New Jersey General Assembly

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New Jersey General Assembly
221st New Jersey Legislature
Coat of arms or logo
Type
Type
Term limits
None
History
New session started
January 9, 2024
Leadership
Speaker
Craig Coughlin (D)
since January 9, 2018
Speaker pro tempore
Benjie E. Wimberly (D)
since January 11, 2022
Majority Leader
Louis Greenwald (D)
since January 10, 2012
Minority Leader
John DiMaio (R)
since January 11, 2022
Structure
Seats80
Political groups
Majority
  •   Democratic (52)

Minority

Length of term
2 years
AuthorityArticle IV, New Jersey Constitution
Salary$49,000/year
Elections
Plurality-at-large voting
Last election
November 7, 2023
(80 seats)
Next election
November 4, 2025
(80 seats)
RedistrictingNew Jersey Apportionment Commission
Meeting place
General Assembly Chamber
New Jersey State House
Trenton, New Jersey
Website
www.njleg.state.nj.us

The New Jersey General Assembly is the lower house of the New Jersey Legislature.

Since the election of 1967 (1968 session), the Assembly has consisted of 80 members. Two members are elected from each of New Jersey's 40 legislative districts for a term of two years, each representing districts with average populations of 232,225 (2020 figures), with deviation in each district not exceeding 3.21% above and below that average.[1] To be eligible to run, a potential candidate must be at least 21 years of age, and must have lived in their district for at least one year prior to the election, and have lived in the state of New Jersey for two years. They also must be residents of their districts. Membership in the Assembly is considered a part-time job, and many members have employment in addition to their legislative work. Assembly members serve two-year terms, elected every odd-numbered year in November. One current member of the Assembly, Gary Schaer, holds another elective office (Passaic City Council President),[2] as he is grandfathered in under a New Jersey law that banned multiple office holding in 2007.

The Assembly is led by the Speaker of the Assembly, who is elected by the membership of the chamber. After the Lieutenant Governor of New Jersey and the President of the New Jersey Senate, the Speaker of the Assembly is third in the line of succession to replace the Governor of New Jersey in the event that the governor is unable to execute the duties of that office. The Speaker decides the schedule for the Assembly, which bills will be considered, appoints committee chairmen, and generally runs the Assembly's agenda. The current Speaker is Craig Coughlin (D-Woodbridge).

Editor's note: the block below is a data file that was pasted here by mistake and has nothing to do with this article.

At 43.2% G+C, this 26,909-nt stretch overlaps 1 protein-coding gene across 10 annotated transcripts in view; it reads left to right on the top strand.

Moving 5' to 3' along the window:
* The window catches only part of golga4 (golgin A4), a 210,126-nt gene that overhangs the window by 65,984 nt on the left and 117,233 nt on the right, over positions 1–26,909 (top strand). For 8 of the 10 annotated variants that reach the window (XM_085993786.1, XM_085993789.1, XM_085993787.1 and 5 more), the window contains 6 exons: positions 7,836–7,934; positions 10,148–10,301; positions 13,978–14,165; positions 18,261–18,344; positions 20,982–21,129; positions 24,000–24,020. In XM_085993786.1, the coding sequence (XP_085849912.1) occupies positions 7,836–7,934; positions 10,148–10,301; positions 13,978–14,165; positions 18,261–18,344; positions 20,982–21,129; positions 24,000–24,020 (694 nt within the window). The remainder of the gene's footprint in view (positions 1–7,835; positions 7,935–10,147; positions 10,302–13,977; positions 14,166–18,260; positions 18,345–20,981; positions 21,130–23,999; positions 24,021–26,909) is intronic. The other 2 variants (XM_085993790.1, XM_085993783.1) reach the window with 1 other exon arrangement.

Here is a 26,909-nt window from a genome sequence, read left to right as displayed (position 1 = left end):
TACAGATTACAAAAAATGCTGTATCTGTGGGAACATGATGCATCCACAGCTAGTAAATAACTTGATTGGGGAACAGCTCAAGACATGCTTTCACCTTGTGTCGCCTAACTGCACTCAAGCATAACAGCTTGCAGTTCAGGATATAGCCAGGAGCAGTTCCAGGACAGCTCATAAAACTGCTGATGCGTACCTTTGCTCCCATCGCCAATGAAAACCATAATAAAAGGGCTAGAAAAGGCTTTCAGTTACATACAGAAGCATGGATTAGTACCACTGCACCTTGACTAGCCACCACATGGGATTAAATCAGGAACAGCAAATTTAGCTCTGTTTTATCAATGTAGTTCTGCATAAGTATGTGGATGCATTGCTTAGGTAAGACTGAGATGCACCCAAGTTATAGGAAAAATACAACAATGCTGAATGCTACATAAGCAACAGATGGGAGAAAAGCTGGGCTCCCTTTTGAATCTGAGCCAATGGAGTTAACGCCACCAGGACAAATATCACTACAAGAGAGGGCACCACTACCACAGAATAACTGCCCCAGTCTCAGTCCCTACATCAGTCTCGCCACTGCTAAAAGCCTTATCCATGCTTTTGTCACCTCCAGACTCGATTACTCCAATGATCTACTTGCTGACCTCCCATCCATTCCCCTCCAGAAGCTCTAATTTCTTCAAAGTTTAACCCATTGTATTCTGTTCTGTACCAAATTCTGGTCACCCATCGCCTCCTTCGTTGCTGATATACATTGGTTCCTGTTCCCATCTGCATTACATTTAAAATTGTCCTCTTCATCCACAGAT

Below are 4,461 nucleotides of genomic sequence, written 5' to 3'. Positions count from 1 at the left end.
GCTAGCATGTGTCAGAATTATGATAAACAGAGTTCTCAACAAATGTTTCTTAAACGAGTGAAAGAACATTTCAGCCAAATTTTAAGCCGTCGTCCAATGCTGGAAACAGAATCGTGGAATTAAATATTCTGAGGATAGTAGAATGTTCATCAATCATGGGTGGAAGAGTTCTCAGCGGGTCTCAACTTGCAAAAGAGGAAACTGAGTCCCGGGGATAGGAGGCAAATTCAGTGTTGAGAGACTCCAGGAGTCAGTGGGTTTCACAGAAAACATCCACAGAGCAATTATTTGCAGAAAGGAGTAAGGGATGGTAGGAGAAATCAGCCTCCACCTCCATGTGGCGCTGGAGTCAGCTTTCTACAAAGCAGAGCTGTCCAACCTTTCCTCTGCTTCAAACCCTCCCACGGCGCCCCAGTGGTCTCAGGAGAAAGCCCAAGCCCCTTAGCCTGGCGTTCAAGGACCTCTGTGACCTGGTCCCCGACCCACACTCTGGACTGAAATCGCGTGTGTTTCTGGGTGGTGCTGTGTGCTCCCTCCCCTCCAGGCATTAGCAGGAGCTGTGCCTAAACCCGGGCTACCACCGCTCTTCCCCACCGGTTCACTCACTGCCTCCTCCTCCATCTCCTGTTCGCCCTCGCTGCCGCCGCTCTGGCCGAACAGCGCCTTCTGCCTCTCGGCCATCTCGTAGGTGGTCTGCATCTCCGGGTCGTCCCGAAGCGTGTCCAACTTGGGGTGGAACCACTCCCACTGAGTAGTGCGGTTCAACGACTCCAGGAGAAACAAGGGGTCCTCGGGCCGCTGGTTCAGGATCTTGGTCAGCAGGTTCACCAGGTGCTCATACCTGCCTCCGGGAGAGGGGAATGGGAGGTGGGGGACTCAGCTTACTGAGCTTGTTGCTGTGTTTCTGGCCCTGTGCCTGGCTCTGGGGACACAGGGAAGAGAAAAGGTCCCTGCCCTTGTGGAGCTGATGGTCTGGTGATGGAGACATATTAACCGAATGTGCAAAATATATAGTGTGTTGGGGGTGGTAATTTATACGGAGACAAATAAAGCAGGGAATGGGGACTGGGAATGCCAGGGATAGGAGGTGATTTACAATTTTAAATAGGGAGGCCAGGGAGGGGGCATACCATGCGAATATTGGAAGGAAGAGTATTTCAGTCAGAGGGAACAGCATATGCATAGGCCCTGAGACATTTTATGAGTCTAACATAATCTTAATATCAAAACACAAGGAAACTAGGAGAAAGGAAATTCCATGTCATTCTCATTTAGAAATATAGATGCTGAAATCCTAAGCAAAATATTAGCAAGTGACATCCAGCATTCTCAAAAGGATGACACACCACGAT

Composition[edit]

Affiliation Party
(Shading indicates majority caucus)
Total
Democratic Republican Vacant
2018–2020 54 26 80 0
2020–2022 52 28 80 0
2022–2024 46 34 80 0
2024–2026 52 28 80 0
Latest voting share 65% 35%

List of state assembly members[edit]

Legislative District Assembly Member Party Assumed Office
District 1 Erik Simonsen Republican January 14, 2020
Antwan McClellan Republican January 14, 2020
District 2 Claire Swift Republican January 11, 2022
Don Guardian Republican January 11, 2022
District 3 Heather Simmons Democratic January 9, 2024
David Bailey Democratic January 9, 2024
District 4 Dan Hutchison Democratic January 9, 2024
Cody Miller Democratic January 9, 2024
District 5 William Spearman Democratic June 30, 2018
Bill Moen Democratic January 14, 2020
District 6 Louis Greenwald Democratic January 10, 2012
Pamela Rosen Lampitt Democratic January 10, 2006
District 7 Herb Conaway Democratic January 13, 1998
Carol A. Murphy Democratic January 9, 2018
District 8 Michael Torrissi Republican January 11, 2022
Andrea Katz Democratic January 9, 2024
District 9 Brian E. Rumpf Republican June 23, 2003
Greg Myhre Republican January 9, 2024
District 10 Gregory P. McGuckin Republican January 10, 2012
Paul Kanitra Republican January 9, 2024
District 11 Margie Donlon Democratic January 9, 2024
Luanne Peterpaul Democratic January 9, 2024
District 12 Alex Sauickie Republican July 23, 2022
Robert D. Clifton Republican January 10, 2012
District 13 Vicky Flynn Republican January 11, 2022
Gerard Scharfenberger Republican January 14, 2020
District 14 Wayne DeAngelo Democratic January 8, 2008
Tennille McCoy Democratic January 8, 2024
District 15 Verlina Reynolds-Jackson Democratic February 15, 2018
Anthony Verrelli Democratic August 5, 2018
District 16 Mitchelle Drulis Democratic January 9, 2024
Roy Freiman Democratic January 9, 2018
District 17 Joseph Danielsen Democratic October 16, 2014
Kevin Egan Democratic January 9, 2024
District 18 Sterley Stanley Democratic January 27, 2021
Robert Karabinchak Democratic May 26, 2016
District 19 Craig Coughlin Democratic January 12, 2010
Yvonne Lopez Democratic January 9, 2018
District 20 Annette Quijano Democratic September 25, 2008
Reginald Atkins Democratic January 11, 2022
District 21 Michele Matsikoudis Republican January 11, 2022
Nancy Munoz Republican May 21, 2009
District 22 James J. Kennedy Democratic January 12, 2016
Linda S. Carter Democratic May 24, 2018
District 23 Erik Peterson Republican December 7, 2009
John DiMaio Republican February 21, 2009
District 24 Dawn Fantasia Republican January 9, 2024
Mike Inganamort Republican January 9, 2024
District 25 Aura Dunn Republican November 21, 2019
Christian Barranco Republican January 14, 2020
District 26 Brian Bergen Republican January 11, 2022
Jay Webber Republican January 8, 2008
District 27 Rosy Bagolie Democratic January 9, 2024
Alixon Collazos-Gill Democratic January 9, 2024
District 28 Cleopatra Tucker Democratic January 8, 2008
Garnet Hall Democratic January 9, 2024
District 29 Eliana Pintor Marin Democratic September 11, 2013
Shanique Speight Democratic January 9, 2018
District 30 Sean T. Kean Republican January 10, 2012
Avi Schnall Democratic January 9, 2024